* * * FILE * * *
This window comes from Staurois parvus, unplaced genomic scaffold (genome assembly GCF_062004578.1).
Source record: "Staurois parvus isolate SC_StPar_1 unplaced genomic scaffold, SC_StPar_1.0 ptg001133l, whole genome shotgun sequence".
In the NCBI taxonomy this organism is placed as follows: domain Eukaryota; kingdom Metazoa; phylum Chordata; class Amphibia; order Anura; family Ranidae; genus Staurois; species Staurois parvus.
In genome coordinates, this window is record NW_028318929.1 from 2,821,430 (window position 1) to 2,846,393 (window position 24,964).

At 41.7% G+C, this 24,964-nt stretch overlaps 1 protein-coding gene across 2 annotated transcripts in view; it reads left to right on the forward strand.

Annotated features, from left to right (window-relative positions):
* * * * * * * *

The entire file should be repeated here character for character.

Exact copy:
This window comes from Staurois parvus, unplaced genomic scaffold (genome assembly GCF_062004578.1).
Source record: "Staurois parvus isolate SC_StPar_1 unplaced genomic scaffold, SC_StPar_1.0 ptg001133l, whole genome shotgun sequence".
In the NCBI taxonomy this organism is placed as follows: domain Eukaryota; kingdom Metazoa; phylum Chordata; class Amphibia; order Anura; family Ranidae; genus Staurois; species Staurois parvus.
In genome coordinates, this window is record NW_028318929.1 from 2,821,430 (window position 1) to 2,846,393 (window position 24,964).

At 41.7% G+C, this 24,964-nt stretch overlaps 1 protein-coding gene across 2 annotated transcripts in view; it reads left to right on the forward strand.

Annotated features, from left to right (window-relative positions):